Is It Worth Paying Back Early Social Security Benefits At 66 For Higher Benefit Payments?

Published: 08th April 2015
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Can you make out better taking you Social Security benefits early and then paying it all back at your full retirement age to get a higher payout? Yes and no. Here's a way of evaluating it for you.

If you take your Social Security benefits (income) early, your monthly payments are permanently reduced as compared to what you'd get waiting until your full retirement age (FRA) at 66. That's an incentive to wait. Also, Social Security payouts are indexed for inflation, so as time goes on, your payments increase no matter what payment level you began them at.

-Social Security Benefits payouts

Social Security's 'quick calculator', shows that a man currently earning $50,000 per year and who was born on June 15, 1951, can begin his early Social Security benefits when he turns 62 and 1 month on July 15, 2013!

Here are the results of the Social Security's Quick Calculator for a person born on June 15, 1951 with current earnings: $50,000.00 just before he retires on July 15, 2013. His benefits - all in 2013 dollars - are:

*Retiring age: 62 and 1 month in 2013 with monthly benefit of $1,035,

*Retiring age: 66 in 2017 with monthly benefit of $1,449,

*Retiring age: 70 in 2021 with monthly benefit of $2,006.

So at 62 and 1 month (July 15, 2013) he'll get $1,035 per month.

You can also see that when he turns 66 (his FRA) in 2017 he'll get $1,449 per month. All these are in 2013 dollars without taking into account future inflation indexing of payouts. Forget about the future indexing since it doesn't affect the essential argument.

So, if he begins his benefits at 62 and 1 months at $1,035, by the time he reaches his FRA of 66 just 47 months later, he'll have received $48,645 (= 47 x $1,035).

Now, if upon turning 66 (i.e. his FRA) he decides to pay back his early Social Security benefits of $48,645, he can then start collecting his FRA monthly benefit of $1,449, as if he had waited.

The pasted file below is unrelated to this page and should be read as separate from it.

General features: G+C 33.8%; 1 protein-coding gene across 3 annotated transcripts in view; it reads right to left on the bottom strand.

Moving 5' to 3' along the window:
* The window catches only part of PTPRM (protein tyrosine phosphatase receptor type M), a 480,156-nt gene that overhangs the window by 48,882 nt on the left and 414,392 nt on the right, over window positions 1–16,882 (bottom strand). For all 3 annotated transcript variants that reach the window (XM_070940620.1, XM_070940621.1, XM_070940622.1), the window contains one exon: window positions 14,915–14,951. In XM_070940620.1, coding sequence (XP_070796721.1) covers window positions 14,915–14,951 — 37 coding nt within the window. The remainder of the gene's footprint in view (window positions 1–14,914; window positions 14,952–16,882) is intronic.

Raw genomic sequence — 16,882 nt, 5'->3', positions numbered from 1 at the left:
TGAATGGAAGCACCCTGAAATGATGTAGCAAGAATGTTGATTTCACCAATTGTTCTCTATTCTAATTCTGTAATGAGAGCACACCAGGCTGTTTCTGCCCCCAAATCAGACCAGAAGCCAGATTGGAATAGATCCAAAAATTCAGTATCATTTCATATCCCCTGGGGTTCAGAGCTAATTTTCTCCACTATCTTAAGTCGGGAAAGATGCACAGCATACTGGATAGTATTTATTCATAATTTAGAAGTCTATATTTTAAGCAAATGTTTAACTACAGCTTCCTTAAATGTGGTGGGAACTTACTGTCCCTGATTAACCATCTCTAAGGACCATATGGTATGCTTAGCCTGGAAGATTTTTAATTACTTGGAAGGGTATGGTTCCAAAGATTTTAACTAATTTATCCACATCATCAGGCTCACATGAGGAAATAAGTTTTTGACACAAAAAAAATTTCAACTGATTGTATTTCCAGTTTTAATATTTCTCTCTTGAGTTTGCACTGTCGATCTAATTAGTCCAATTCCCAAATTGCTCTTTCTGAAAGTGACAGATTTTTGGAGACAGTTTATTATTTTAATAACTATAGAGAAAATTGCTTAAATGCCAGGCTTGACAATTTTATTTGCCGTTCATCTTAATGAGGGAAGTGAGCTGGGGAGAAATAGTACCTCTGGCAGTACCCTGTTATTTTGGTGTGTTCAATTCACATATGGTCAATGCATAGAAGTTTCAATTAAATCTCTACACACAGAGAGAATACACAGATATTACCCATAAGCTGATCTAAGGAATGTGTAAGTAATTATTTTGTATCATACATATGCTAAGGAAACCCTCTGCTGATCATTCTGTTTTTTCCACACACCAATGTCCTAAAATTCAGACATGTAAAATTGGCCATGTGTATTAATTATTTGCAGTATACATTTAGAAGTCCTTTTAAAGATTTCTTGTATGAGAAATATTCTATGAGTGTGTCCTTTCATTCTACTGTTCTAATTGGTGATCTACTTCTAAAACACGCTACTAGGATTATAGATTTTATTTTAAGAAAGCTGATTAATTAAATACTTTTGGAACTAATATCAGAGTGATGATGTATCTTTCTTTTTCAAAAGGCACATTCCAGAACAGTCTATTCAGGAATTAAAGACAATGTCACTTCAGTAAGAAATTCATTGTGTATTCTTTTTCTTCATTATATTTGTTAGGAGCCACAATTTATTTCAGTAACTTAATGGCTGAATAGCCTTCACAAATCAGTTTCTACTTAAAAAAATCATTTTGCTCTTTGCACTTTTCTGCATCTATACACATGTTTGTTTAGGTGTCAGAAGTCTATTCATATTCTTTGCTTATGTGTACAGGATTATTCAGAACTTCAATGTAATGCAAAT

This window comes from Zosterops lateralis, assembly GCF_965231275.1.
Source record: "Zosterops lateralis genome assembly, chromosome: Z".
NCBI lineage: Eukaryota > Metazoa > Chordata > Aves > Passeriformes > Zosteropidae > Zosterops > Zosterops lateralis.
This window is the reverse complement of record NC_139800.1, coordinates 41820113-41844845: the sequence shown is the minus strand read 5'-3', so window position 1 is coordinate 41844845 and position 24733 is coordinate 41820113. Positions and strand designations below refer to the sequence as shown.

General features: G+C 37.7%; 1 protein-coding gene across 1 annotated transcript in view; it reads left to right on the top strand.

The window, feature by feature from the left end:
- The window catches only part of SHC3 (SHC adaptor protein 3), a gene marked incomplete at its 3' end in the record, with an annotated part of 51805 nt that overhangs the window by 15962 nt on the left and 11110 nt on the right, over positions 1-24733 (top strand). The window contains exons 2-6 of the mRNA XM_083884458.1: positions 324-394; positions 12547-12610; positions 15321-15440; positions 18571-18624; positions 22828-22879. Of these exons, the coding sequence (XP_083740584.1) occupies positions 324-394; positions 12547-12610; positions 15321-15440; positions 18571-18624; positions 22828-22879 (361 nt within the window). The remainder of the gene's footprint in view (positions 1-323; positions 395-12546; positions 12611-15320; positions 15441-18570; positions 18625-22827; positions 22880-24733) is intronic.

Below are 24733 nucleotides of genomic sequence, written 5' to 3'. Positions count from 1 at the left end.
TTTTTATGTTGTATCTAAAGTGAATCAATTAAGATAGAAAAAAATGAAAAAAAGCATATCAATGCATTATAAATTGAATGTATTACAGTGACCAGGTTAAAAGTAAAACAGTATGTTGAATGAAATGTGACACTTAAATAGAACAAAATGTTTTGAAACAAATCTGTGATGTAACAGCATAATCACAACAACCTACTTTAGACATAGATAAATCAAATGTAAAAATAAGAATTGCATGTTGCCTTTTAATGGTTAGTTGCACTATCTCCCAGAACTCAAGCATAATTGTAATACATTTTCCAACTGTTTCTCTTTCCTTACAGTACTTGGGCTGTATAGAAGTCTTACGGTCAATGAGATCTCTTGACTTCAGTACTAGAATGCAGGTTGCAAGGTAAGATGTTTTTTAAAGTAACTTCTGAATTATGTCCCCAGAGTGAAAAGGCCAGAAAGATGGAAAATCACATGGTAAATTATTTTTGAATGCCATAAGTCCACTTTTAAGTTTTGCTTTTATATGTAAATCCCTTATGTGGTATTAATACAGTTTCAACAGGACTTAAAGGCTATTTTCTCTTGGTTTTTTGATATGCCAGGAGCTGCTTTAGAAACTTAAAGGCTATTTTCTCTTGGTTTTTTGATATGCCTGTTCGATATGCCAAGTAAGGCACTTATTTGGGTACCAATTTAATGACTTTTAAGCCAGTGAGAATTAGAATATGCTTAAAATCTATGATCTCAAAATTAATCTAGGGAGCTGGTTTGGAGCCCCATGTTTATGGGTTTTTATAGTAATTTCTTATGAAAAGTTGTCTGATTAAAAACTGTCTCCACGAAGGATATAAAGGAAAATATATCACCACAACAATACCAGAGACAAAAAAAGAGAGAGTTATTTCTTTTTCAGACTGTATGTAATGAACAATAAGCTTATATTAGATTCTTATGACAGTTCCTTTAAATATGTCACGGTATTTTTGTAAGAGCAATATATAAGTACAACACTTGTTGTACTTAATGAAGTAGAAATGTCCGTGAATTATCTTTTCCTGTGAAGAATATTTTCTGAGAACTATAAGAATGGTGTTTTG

-So what's the benefit?

Well, doing so increases his monthly benefit by $414 (= $1,449 less $1,035) for life for his payment of $48,645 back to Social Security. That's like buying an immediate annuity paying $414 per month for life for $48,645. And better still, those payments are indexed to inflation. So they'll just keep on increasing.

Now let's evaluate this benefit. First, he had to give up $48,645 of his current savings to get an addition $414 per month. If he would have been earning 5% on that $48,645, i.e. $203 per month, his $414 additional income would exceed that by $211. So his available income has increased more than holding on to that $48,645 to receive its earnings. So that's a benefit - if he doesn't intend to use that $48,645 for something else.

Lastly if he wanted to use that extra $211 to replace that $48,645 it would take about 19 years to make up for the principal of $48,645. But the remaining life expectancy at age 66 is another 17 years for a man and 19 years for a woman. So if you have longevity in your genes, and you want all that $48,645 back you'll have it when you're 85.

-So what's the bottom line?

First you should have the savings put away to pay back your early retirement benefits when you reach 66 - your FRA.

Next, you can take early retirement to enjoy your time off and live off the early retirement benefits -and other earnings from savings without depleting your payback amount.

At age 66, you can pay back all the early retirement benefits and begin receiving a higher Social Security benefit - even more than if you still used the interest earnings on your pay back amount. And that's for life along with all the inflation indexed increases too.

And if you still want you payback money back (and that's not critical) you'll have to live to about 85 while saving that increased payout difference over the interest that payback amount would have earned you.

...Well, think about it!


Shane Flait helps you with your financial legal, tax, and retirement goals.
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